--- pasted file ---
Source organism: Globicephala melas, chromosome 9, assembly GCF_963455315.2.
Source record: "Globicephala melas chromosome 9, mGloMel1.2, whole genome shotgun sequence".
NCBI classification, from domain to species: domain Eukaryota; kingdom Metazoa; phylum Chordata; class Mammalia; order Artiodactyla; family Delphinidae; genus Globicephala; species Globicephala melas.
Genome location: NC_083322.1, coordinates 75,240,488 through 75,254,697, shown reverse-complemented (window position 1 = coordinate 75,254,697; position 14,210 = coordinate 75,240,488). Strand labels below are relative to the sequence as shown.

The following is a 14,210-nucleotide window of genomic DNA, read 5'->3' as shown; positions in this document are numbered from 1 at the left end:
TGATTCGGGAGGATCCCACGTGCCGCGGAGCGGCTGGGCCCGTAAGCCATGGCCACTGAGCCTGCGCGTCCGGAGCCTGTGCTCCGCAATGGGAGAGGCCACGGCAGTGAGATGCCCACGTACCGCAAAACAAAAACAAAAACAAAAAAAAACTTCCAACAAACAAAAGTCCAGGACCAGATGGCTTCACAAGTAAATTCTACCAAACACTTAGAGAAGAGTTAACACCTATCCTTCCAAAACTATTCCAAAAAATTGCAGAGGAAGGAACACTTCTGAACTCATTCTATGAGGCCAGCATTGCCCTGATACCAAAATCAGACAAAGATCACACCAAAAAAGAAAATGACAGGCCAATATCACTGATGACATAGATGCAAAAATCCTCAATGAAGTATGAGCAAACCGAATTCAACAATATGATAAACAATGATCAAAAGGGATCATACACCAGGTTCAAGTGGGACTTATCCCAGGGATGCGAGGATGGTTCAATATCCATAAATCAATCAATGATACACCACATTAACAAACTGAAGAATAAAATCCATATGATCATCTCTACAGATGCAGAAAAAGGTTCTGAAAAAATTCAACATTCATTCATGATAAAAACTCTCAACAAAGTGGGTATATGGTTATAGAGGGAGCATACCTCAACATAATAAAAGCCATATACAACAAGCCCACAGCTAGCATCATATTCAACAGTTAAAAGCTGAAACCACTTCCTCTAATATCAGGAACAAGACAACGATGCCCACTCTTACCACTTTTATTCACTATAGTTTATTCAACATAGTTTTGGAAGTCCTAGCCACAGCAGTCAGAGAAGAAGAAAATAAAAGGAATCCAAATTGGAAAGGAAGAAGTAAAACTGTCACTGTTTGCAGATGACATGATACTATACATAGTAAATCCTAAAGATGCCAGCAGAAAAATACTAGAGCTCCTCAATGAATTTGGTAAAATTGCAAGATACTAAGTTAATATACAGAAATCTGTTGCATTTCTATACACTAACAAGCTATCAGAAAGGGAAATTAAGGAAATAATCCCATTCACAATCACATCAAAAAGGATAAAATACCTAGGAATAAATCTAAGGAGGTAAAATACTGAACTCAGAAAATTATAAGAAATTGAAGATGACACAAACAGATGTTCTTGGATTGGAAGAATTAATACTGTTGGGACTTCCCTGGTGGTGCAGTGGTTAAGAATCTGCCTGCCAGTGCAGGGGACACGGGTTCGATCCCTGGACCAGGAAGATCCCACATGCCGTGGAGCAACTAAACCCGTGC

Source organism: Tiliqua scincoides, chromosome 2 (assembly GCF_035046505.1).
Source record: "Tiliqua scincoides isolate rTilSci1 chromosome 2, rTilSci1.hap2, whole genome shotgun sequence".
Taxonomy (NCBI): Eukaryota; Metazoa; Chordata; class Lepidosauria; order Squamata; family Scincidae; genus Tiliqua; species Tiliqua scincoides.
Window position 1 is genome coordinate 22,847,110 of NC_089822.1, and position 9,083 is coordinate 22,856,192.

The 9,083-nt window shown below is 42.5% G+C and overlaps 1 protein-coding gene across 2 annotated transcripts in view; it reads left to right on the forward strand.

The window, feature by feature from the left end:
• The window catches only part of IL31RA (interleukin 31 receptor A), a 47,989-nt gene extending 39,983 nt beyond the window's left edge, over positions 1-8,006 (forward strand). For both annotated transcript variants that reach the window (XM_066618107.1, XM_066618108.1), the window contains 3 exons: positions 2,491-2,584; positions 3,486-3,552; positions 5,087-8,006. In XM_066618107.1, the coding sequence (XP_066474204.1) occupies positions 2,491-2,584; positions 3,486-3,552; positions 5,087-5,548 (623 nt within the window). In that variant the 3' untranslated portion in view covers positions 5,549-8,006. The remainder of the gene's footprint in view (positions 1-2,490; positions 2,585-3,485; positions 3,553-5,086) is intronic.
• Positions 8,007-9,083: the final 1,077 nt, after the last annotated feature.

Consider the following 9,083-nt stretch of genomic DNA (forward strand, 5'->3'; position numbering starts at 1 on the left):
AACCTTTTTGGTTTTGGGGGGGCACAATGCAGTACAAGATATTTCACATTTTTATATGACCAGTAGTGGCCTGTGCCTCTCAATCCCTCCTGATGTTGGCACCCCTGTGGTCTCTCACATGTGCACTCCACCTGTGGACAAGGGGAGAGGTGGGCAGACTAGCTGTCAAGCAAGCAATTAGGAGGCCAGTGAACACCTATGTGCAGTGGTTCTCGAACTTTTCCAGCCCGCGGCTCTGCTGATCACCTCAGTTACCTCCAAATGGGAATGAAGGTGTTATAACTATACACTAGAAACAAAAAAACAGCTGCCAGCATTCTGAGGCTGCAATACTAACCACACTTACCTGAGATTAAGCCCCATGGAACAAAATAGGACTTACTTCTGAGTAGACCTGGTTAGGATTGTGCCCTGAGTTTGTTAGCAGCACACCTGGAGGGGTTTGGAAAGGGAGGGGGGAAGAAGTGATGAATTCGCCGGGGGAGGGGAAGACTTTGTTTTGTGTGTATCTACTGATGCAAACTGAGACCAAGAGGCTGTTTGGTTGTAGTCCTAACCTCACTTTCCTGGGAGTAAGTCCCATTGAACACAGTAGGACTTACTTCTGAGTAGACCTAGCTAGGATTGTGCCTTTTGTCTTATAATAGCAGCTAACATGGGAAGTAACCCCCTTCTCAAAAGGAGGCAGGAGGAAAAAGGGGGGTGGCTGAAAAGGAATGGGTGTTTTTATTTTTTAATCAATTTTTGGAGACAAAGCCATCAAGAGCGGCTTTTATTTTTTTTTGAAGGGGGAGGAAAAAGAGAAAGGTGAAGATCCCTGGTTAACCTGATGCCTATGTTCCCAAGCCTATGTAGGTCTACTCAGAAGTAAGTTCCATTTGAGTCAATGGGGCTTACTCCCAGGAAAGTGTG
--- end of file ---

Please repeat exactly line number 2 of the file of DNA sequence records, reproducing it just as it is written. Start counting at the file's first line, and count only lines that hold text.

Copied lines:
Source record: "Globicephala melas chromosome 9, mGloMel1.2, whole genome shotgun sequence".